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How to let failed past relationships be your greatest strength – VIDEO

A relationship breakdown can knock the confidence of even the most resilient among us. Whatever the causes or circumstances of a partnership ending, it can lead us down a negative path of self-doubt, self-blame and deep and painful feelings of unworthiness. If we find our marriage on the rocks, or we're ghosted after just a few dates with someone we felt chemistry with, we can turn inwards, questioning what we did wrong, and giving ourselves damaging messages about our value and worthiness of love.


To anyone who can relate to the above (i.e. 100% of humans), we challenge you to reframe your failures as something much more positive. In fact, that sense of failure that you carry in your pocket, weighing you down, might just be the very thing that leads you onto the life you always hoped you'd have. Feel like a stretch too far? Bear with us while we tell you a story...

Just a few weeks short of her 39th birthday, British journalist Elizabeth Day found herself single after the end of a long relationship. The blow was "brutal". She hadn't seen it coming, and it devastated her completely and entirely. As she reflected on her 30s, the four novels she'd had published seemed no longer to hold any value. She'd been married and divorced, met 'The One' and then failed to have children after two unsuccessful rounds of IVF and a miscarriage, and then faced her forties – a decade she'd imagine she'd live with a partner and child by her side – all alone. No wonder she took herself off to another continent to lick her wounds in a new time zone.

But it was in LA that she had an epiphany. And that was that each failure she'd experienced in her life, had, in turn, taught her some of her most important lessons, which, in turn again, had led on to greater happiness. She decided to explore the idea. She began a podcast called 'How To Fail' onto which she invited various (very brave) associates to discuss their three greatest failures for the public at large to consume.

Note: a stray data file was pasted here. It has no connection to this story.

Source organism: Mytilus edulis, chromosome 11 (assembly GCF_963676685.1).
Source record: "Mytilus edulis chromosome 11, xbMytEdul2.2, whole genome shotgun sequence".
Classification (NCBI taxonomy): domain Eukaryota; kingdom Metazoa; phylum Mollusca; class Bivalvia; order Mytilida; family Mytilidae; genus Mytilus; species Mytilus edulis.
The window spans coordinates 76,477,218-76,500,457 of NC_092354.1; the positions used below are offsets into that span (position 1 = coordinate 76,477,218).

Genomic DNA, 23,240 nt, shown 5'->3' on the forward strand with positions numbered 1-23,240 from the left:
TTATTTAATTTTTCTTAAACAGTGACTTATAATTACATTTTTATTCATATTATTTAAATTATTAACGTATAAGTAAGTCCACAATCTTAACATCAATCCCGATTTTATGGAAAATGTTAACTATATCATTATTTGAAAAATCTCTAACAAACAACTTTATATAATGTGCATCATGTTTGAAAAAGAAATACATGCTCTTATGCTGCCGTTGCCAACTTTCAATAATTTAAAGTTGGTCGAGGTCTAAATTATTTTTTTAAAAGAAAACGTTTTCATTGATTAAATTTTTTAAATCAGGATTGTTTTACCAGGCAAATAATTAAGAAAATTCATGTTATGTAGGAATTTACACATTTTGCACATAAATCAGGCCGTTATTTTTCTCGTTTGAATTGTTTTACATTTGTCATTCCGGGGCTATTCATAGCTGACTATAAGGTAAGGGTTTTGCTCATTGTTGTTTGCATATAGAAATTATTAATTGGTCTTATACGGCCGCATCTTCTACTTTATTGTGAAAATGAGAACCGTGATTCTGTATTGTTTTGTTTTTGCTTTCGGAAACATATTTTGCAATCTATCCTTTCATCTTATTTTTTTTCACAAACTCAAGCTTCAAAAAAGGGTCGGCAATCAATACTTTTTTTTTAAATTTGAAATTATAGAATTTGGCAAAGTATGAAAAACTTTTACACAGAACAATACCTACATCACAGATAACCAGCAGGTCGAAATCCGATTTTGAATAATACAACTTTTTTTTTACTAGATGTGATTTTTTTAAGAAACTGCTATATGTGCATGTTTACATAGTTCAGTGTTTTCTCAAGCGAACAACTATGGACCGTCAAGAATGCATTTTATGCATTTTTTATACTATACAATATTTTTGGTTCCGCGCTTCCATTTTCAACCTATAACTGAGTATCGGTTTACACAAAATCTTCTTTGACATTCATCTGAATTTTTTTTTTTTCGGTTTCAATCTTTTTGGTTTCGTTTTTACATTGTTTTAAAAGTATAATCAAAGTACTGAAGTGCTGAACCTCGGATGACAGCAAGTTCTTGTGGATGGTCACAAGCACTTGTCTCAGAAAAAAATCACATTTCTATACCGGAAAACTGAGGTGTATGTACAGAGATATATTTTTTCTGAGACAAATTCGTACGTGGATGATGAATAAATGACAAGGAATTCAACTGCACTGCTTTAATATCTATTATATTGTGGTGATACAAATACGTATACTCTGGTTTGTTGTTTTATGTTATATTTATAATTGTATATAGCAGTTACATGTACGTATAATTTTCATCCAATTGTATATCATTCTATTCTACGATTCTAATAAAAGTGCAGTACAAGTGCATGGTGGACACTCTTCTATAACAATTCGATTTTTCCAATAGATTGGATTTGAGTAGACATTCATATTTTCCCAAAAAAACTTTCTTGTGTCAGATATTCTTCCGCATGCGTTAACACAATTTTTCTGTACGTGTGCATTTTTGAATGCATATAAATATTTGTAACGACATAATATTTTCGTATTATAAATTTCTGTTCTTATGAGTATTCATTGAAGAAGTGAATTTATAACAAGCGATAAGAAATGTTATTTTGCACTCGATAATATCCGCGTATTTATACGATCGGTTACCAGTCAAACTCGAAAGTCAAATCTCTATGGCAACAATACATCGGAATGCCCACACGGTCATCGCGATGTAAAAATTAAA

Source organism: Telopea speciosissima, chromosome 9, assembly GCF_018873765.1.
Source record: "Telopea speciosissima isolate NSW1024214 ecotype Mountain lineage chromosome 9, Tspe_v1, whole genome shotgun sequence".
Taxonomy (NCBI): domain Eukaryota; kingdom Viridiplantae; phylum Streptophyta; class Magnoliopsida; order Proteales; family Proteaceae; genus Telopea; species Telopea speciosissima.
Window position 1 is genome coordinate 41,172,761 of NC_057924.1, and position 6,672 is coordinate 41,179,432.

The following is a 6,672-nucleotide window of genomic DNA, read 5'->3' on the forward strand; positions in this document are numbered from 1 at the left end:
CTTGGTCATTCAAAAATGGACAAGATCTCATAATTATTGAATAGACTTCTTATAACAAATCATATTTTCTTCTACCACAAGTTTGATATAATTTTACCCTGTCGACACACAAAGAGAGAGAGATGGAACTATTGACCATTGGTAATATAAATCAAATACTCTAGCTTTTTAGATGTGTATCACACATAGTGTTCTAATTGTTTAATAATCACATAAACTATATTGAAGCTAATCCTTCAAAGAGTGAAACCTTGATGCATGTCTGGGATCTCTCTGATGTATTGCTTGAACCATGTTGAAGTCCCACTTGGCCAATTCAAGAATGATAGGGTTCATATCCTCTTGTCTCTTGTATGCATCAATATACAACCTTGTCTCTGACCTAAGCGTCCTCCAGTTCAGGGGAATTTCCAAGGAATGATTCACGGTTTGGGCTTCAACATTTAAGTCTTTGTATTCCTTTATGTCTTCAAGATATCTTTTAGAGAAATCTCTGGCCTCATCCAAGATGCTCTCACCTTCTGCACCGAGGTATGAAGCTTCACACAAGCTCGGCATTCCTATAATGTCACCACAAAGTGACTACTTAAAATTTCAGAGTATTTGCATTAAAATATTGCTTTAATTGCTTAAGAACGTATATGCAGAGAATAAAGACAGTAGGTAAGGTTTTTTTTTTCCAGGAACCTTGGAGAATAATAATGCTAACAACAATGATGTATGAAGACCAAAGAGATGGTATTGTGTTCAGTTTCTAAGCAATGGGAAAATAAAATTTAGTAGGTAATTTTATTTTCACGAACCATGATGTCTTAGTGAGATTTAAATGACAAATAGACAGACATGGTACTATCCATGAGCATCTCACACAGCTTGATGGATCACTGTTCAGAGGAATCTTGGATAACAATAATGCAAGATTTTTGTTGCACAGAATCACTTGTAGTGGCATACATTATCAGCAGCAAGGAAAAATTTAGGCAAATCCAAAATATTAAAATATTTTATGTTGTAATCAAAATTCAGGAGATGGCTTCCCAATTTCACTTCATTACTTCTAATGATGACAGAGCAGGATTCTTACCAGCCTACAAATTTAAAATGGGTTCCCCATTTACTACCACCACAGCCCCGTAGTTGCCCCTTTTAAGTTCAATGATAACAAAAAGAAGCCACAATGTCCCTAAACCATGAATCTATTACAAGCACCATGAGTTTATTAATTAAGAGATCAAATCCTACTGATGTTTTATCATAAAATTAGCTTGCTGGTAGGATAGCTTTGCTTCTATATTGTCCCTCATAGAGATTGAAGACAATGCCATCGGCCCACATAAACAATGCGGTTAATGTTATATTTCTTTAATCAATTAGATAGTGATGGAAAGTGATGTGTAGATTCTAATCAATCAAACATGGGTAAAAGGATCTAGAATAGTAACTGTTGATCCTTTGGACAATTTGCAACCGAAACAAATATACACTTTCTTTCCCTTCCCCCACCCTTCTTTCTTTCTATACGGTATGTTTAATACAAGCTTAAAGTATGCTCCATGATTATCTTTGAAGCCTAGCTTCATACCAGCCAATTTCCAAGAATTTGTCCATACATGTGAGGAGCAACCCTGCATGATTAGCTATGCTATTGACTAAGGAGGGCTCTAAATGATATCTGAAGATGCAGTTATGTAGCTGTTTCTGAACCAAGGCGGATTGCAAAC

“I began to look very differently at my failures and I began to see that each one taught me something so valuable about who I was and what I wanted going forward,” says Elizabeth. “Each one had been a lesson wrapped up in a mistake. A nudge from the universe in a slightly different direction.”

Having shared her own failures, and those of so many others, she now sees failings as “beautiful journeys of discovery”, which we think is a lovely way to think about past regrets.

While this viewpoint doesn’t lessen the pain of a regret or a failure, there is comfort to be taken in the fact that everyone fails, and those failures can teach us so much, and open up the path for greater truth, courage, knowledge, and, most importantly, love.

“All of us fail in myriad ways almost every single day and yet we live in an age where it’s really difficult to be honest about failure. We live in an age of curated perfection because of social media,” says Day.

“When we choose to be open and honest about that vulnerability that's when we become our strongest. However bleak it feels, however much you think you have failed, cling on that little bit longer because the real failure might be not finding out what happens next.”



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Author: Rebecca

Rebecca lives in London with her husband, daughter and dachshund. She hopes her dating blogs for Flame Introductions will inspire you to seek out the best London and UK locations for brilliant dates, and discover some tips along the way to help you find your perfect partner.

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